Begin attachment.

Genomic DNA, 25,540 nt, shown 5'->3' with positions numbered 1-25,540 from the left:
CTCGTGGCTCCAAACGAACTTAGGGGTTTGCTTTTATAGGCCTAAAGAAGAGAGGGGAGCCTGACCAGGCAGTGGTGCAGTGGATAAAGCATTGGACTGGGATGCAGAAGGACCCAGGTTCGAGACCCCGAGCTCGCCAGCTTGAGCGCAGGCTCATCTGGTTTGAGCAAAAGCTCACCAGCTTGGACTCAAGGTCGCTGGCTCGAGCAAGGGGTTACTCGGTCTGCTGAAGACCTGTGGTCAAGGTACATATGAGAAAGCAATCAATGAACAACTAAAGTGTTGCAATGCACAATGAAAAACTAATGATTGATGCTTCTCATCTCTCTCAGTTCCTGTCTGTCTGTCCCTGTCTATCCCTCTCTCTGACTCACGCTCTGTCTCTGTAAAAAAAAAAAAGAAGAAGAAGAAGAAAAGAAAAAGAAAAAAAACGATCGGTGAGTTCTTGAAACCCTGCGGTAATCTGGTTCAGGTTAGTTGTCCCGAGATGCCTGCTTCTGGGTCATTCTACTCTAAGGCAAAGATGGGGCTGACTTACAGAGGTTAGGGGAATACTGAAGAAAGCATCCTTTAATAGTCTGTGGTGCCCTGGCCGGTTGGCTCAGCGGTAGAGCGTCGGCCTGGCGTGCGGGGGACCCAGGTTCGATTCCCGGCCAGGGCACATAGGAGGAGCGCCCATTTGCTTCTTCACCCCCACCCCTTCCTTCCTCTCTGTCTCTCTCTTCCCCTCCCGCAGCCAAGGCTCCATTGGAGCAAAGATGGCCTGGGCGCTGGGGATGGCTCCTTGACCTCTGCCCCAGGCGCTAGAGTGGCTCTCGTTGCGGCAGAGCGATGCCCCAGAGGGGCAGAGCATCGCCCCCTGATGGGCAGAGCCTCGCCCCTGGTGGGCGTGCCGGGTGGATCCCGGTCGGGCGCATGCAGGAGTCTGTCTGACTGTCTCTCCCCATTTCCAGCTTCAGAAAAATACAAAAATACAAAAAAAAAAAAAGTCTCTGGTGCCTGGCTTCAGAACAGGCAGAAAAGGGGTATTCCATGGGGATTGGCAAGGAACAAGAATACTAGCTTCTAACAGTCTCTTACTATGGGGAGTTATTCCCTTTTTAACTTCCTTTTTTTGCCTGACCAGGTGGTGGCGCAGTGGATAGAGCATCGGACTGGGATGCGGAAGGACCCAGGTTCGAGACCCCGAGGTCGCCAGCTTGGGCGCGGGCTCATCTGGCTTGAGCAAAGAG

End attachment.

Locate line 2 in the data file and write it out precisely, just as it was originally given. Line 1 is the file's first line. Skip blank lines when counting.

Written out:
CTCGTGGCTCCAAACGAACTTAGGGGTTTGCTTTTATAGGCCTAAAGAAGAGAGGGGAGCCTGACCAGGCAGTGGTGCAGTGGATAAAGCATTGGACTGGGATGCAGAAGGACCCAGGTTCGAGACCCCGAGCTCGCCAGCTTGAGCGCAGGCTCATCTGGTTTGAGCAAAAGCTCACCAGCTTGGACTCAAGGTCGCTGGCTCGAGCAAGGGGTTACTCGGTCTGCTGAAGACCTGTGGTCAAGGTACATATGAGAAAGCAATCAATGAACAACTAAAGTGTTGCAATGCACAATGAAAAACTAATGATTGATGCTTCTCATCTCTCTCAGTTCCTGTCTGTCTGTCCCTGTCTATCCCTCTCTCTGACTCACGCTCTGTCTCTGTAAAAAAAAAAAAGAAGAAGAAGAAGAAAAGAAAAAGAAAAAAAACGATCGGTGAGTTCTTGAAACCCTGCGGTAATCTGGTTCAGGTTAGTTGTCCCGAGATGCCTGCTTCTGGGTCATTCTACTCTAAGGCAAAGATGGGGCTGACTTACAGAGGTTAGGGGAATACTGAAGAAAGCATCCTTTAATAGTCTGTGGTGCCCTGGCCGGTTGGCTCAGCGGTAGAGCGTCGGCCTGGCGTGCGGGGGACCCAGGTTCGATTCCCGGCCAGGGCACATAGGAGGAGCGCCCATTTGCTTCTTCACCCCCACCCCTTCCTTCCTCTCTGTCTCTCTCTTCCCCTCCCGCAGCCAAGGCTCCATTGGAGCAAAGATGGCCTGGGCGCTGGGGATGGCTCCTTGACCTCTGCCCCAGGCGCTAGAGTGGCTCTCGTTGCGGCAGAGCGATGCCCCAGAGGGGCAGAGCATCGCCCCCTGATGGGCAGAGCCTCGCCCCTGGTGGGCGTGCCGGGTGGATCCCGGTCGGGCGCATGCAGGAGTCTGTCTGACTGTCTCTCCCCATTTCCAGCTTCAGAAAAATACAAAAATACAAAAAAAAAAAAAGTCTCTGGTGCCTGGCTTCAGAACAGGCAGAAAAGGGGTATTCCATGGGGATTGGCAAGGAACAAGAATACTAGCTTCTAACAGTCTCTTACTATGGGGAGTTATTCCCTTTTTAACTTCCTTTTTTTGCCTGACCAGGTGGTGGCGCAGTGGATAGAGCATCGGACTGGGATGCGGAAGGACCCAGGTTCGAGACCCCGAGGTCGCCAGCTTGGGCGCGGGCTCATCTGGCTTGAGCAAAGAG